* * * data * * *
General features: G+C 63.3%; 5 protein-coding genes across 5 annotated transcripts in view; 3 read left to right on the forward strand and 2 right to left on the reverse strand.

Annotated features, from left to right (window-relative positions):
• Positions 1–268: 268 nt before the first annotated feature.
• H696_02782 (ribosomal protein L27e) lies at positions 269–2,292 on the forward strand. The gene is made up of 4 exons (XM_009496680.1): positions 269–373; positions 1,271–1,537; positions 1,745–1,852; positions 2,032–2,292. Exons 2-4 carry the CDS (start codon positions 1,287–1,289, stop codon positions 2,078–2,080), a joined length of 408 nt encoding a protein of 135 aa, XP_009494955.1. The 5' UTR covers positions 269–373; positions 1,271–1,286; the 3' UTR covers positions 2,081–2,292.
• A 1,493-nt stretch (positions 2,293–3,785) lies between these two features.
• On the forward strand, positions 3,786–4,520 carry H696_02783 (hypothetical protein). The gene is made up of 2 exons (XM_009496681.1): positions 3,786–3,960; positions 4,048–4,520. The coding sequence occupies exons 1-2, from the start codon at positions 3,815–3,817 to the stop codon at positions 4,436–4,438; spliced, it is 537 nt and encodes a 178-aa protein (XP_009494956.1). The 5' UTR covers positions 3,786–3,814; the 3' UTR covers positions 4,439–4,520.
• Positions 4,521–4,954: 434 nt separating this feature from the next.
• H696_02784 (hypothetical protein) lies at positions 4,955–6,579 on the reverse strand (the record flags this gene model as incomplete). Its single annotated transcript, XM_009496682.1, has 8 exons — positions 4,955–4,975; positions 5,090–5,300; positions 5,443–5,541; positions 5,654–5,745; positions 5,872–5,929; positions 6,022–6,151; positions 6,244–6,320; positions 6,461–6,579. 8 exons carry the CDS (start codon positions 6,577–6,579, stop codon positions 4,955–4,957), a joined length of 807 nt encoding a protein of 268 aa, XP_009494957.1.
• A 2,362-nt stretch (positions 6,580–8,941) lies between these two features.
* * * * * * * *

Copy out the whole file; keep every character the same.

General features: G+C 63.3%; 5 protein-coding genes across 5 annotated transcripts in view; 3 read left to right on the forward strand and 2 right to left on the reverse strand.

Annotated features, from left to right (window-relative positions):
• Positions 1–268: 268 nt before the first annotated feature.
• H696_02782 (ribosomal protein L27e) lies at positions 269–2,292 on the forward strand. The gene is made up of 4 exons (XM_009496680.1): positions 269–373; positions 1,271–1,537; positions 1,745–1,852; positions 2,032–2,292. Exons 2-4 carry the CDS (start codon positions 1,287–1,289, stop codon positions 2,078–2,080), a joined length of 408 nt encoding a protein of 135 aa, XP_009494955.1. The 5' UTR covers positions 269–373; positions 1,271–1,286; the 3' UTR covers positions 2,081–2,292.
• A 1,493-nt stretch (positions 2,293–3,785) lies between these two features.
• On the forward strand, positions 3,786–4,520 carry H696_02783 (hypothetical protein). The gene is made up of 2 exons (XM_009496681.1): positions 3,786–3,960; positions 4,048–4,520. The coding sequence occupies exons 1-2, from the start codon at positions 3,815–3,817 to the stop codon at positions 4,436–4,438; spliced, it is 537 nt and encodes a 178-aa protein (XP_009494956.1). The 5' UTR covers positions 3,786–3,814; the 3' UTR covers positions 4,439–4,520.
• Positions 4,521–4,954: 434 nt separating this feature from the next.
• H696_02784 (hypothetical protein) lies at positions 4,955–6,579 on the reverse strand (the record flags this gene model as incomplete). Its single annotated transcript, XM_009496682.1, has 8 exons — positions 4,955–4,975; positions 5,090–5,300; positions 5,443–5,541; positions 5,654–5,745; positions 5,872–5,929; positions 6,022–6,151; positions 6,244–6,320; positions 6,461–6,579. 8 exons carry the CDS (start codon positions 6,577–6,579, stop codon positions 4,955–4,957), a joined length of 807 nt encoding a protein of 268 aa, XP_009494957.1.
• A 2,362-nt stretch (positions 6,580–8,941) lies between these two features.